Brandon Bruce, COO and Co-founder at Cirrus Insight, joins me on this episode.
- Brandon says the biggest challenge facing sales reps today is adapting to the fact that what used to work for years has diminishing returns. Five years ago, the biggest email list won. Now it takes intriguing content.
- Making it easy for the customer to do business works well for Cirrus Insight. They share their calendar on their website. Customers set an appointment (or request a call) on the “Schedule a Demo” page and a rep will be ready.
- Words matter. Show that you are making a meeting convenient for the prospect if they want to meet. Use the best copywriters on the emails and content.
- Writing is one of the human skills of connection. People who can show character and the values they stand for are in high demand. People need soft, collaborative skills, not just technical skills. Where do we train these soft skills?
- Brandon talked to business students at both Maryville College and the University of Tennessee. They have marketing classes and finance classes, but no sales classes. Shouldn’t we include sales in business school?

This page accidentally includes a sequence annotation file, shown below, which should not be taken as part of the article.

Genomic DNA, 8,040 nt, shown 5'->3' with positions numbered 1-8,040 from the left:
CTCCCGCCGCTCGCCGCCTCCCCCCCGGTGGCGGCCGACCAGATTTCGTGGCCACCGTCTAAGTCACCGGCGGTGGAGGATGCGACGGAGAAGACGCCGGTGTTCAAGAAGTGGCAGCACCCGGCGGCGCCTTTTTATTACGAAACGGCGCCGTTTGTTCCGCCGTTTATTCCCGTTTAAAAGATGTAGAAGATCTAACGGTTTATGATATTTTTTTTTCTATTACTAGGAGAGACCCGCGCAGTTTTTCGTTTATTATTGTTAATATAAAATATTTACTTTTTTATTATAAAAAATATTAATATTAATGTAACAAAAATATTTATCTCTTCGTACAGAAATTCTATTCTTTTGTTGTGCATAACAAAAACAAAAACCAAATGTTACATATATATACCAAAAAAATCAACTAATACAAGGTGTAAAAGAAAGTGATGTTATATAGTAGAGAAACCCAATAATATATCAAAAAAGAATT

- The rise of digital marketing has created a sense that startups only need to put up a website, send some emails, buy some PPC ads, and call it sales. No. You need to talk to prospects and customers.
- Brandon talks about a 508-mile bike race in the Mojave/Death Valley. It took him 35 hours and 7 minutes, which included a 17-minute nap because he had been hallucinating. It ended at 29 Palms. He was in fifth place.
- Business is an endurance sport. How do you navigate a sale that might take a year to close? How do you build up a business over a decade, so it has staying power? Just keep working on that problem. Keep chipping away.
- Andy sees it as a matter of character and preparation. Persistence and resilience are character traits. Grit is a character trait. Get to the answer or give it your greatest effort. Brandon tells how he prepped for his bike race.
- Brandon talks about doing randonneuring bike races. Andy equates race preparation with sales preparation. Define your values, goals, and what you stand for. It comes out when you talk to people.
- Don’t work a lot of surprises into your pipeline. Have transparency, accountability, and reasonable expectations.